Mexico to conduct third vote from abroad

On July 1, nearly 500,000 Mexicans living in the United States and other countries will be able to take their vote to the polls

A woman holds a pamphlet encouraging Mexicans to register to vote – Photo: Lucy Nicholson/REUTERS
English 08/02/2018 15:01 Gabriel Moyssen Mexico City Actualizada 15:51
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Citizens from 150 countries and territories who are temporarily or permanently absent from their own country will be able to take their vote to the polls as those nations—more than 50% of the world’s democracieshave regulations in force for voting from abroad. In the same vein, this summer Mexico will conduct the third process of its kind since 2006, entering a new phase of a long and cumbersome journey that started in 1996.

On July 1, nearly 500,000 Mexicans living in the United States and other countries will be able to take their vote to the polls by post to elect the next President of the Mexican Republic, members of Congress, and  seven State Governors (Mexico City Mayor, Chiapas, Guanajuato, Jalisco, Morelos, Puebla, and Yucatán).

Back in January, Lorenzo Córdova Vianello, Head of the National Electoral Institute (INE) acknowledged the cooperation of the Mexican diplomatic missions around the world while emphasizing that INE’s main task is not only to organize the elections, but rather to make sure that the process “gives legitimacy to future administrations.”

However, as El Universal in English pointed out in the article Vote from Abroad, that figure is a mere goal bearing in mind that in the 2012 General Election only 40,737 Mexicans took their vote to the polls from abroad. The official figure was similar to that of 2006 which was limited to the Presidential level and with an estimated overall cost of USD$ 27.7 million.

Despite the low number of people who have completed the process to obtain their voter ID from abroad since September 2017—less than 12,000 by mid-January—, INE is confident that its campaigns will result in an increasing interest of the expatriate community to enroll in the Register of Mexican Residents Abroad (LINERE). INE has until March 31, 2018, to boost credentialing and LINERE registration, yet only half a million Mexicans living abroad already have their voter ID, a marginal figure considering that the Mexican diaspora exceeds 12 million people in the U.S. alone.

According to experts, one of the reasons for poor registration is fear of deportation among the immigrant community in the United States, due to the new policies promoted at a Federal level.

It was until 1996 that the demand for the right to an external vote was really met in Mexico and the first juridical and institutional steps were taken to allow Mexico’s foreign vote project as part of a large package of electoral reforms.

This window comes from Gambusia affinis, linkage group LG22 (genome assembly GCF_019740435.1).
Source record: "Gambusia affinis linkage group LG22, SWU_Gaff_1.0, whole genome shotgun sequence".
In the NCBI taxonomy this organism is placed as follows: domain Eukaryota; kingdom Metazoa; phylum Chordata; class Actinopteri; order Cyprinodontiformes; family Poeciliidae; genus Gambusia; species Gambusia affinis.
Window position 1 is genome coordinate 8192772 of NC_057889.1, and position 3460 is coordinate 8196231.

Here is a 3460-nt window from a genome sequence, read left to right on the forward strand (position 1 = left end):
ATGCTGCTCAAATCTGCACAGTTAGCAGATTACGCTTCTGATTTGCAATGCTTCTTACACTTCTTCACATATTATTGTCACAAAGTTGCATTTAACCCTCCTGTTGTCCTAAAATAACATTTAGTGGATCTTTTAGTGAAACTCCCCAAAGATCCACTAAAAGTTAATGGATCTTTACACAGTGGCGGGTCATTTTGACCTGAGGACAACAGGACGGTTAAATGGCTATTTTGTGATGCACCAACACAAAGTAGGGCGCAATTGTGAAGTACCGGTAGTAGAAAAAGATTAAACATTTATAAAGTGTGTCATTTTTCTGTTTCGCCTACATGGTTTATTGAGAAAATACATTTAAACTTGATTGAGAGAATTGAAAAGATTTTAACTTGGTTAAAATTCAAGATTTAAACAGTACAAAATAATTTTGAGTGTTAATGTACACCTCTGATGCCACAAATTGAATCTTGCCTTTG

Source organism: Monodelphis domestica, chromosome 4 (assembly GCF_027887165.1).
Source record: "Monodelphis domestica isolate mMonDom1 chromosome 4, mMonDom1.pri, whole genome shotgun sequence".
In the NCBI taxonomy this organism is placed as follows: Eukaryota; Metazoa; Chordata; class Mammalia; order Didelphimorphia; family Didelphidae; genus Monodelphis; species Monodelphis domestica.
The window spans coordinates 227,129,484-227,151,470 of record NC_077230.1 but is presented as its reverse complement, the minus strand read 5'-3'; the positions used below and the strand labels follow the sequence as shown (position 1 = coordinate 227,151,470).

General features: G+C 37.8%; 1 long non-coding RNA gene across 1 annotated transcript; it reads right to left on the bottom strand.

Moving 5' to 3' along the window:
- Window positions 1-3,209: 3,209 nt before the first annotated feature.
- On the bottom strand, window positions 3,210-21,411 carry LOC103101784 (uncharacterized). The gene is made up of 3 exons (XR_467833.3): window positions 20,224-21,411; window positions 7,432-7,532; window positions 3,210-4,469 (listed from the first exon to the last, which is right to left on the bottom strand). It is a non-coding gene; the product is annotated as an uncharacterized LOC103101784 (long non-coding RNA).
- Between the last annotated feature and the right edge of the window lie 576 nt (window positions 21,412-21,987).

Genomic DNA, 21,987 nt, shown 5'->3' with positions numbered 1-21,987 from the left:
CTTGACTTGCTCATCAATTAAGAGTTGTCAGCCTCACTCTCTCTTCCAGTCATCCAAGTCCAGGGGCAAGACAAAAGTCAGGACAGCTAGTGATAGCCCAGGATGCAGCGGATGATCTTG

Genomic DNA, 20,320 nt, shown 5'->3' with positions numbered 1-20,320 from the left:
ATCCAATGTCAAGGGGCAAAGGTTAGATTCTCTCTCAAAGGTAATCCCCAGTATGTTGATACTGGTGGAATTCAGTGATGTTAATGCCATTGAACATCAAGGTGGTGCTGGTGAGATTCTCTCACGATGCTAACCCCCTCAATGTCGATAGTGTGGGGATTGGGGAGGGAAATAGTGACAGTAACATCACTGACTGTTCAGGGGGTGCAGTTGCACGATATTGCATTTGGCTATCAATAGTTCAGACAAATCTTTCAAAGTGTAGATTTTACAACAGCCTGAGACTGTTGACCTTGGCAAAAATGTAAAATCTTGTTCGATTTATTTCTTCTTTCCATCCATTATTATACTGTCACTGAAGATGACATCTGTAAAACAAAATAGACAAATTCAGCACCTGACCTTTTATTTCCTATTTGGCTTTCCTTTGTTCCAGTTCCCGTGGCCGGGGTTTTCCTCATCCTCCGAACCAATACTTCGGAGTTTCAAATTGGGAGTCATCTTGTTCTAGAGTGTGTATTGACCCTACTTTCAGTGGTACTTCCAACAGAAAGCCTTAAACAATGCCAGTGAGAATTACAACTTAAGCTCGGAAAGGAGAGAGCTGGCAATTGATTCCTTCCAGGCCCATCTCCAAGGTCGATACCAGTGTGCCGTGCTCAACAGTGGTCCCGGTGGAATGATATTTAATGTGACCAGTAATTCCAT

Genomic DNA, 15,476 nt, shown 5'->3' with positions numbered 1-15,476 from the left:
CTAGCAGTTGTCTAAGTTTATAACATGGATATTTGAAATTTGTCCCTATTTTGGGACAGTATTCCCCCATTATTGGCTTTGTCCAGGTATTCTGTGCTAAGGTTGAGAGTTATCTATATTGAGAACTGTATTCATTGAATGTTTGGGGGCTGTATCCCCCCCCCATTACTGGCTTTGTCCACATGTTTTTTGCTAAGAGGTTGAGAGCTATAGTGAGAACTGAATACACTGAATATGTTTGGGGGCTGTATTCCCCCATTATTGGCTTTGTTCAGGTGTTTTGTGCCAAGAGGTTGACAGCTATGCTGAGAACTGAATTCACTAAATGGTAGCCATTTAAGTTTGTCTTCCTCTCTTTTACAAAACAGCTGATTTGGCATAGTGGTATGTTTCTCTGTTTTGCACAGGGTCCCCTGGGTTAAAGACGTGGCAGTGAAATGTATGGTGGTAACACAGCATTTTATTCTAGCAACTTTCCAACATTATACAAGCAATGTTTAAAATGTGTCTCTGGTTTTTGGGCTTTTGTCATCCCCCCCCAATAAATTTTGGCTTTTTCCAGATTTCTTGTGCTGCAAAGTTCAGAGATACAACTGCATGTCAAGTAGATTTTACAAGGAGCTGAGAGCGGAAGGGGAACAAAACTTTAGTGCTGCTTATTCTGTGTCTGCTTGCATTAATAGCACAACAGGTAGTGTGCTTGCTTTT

A complex and lengthy process

The decision-making process was very complex and lengthy. Although the authority and different stakeholders worked hard to promote an informed debate based on sound facts and figures, such as holding the first international seminars to assess the issue in a comparative perspective, it was not easy for the political parties represented in Congress to reach the agreements needed in order to pass a bill, according to specialists Carlos Navarro Fierro and Manuel Carrillo Poblano in the case study section titled “Mexico: safeguarding the integrity of the electoral process” published in Voting from Abroad. The International IDEA Handbook sponsored by INE and the United Nations Development Program.

The debate upon preserving the main attributes of the electoral system when designing any external voting mechanism was critical. A fundamental reform had taken place during the late 1980s in order to deal with the serious lack of public confidence in elections and their credibility, the authors recall. The legislation gradually incorporated several measures to guarantee the integrity and transparency of the organization and management of the process, and “during the debates over external voting, it was agreed that these were essential features of the Mexican system that would be extremely difficult to replicate abroad.”

In this occasion, the counting of votes cast abroad will be carried out in one national center in Mexico City, at the same time as those cast in the country, that is, starting at 18:00 on polling day. It should be noted that the electoral authority must receive the votes cast abroad one day before the polling to take them into consideration as part of the votes.
Editing by Sofía Danis
More by Gabriel Moyssen

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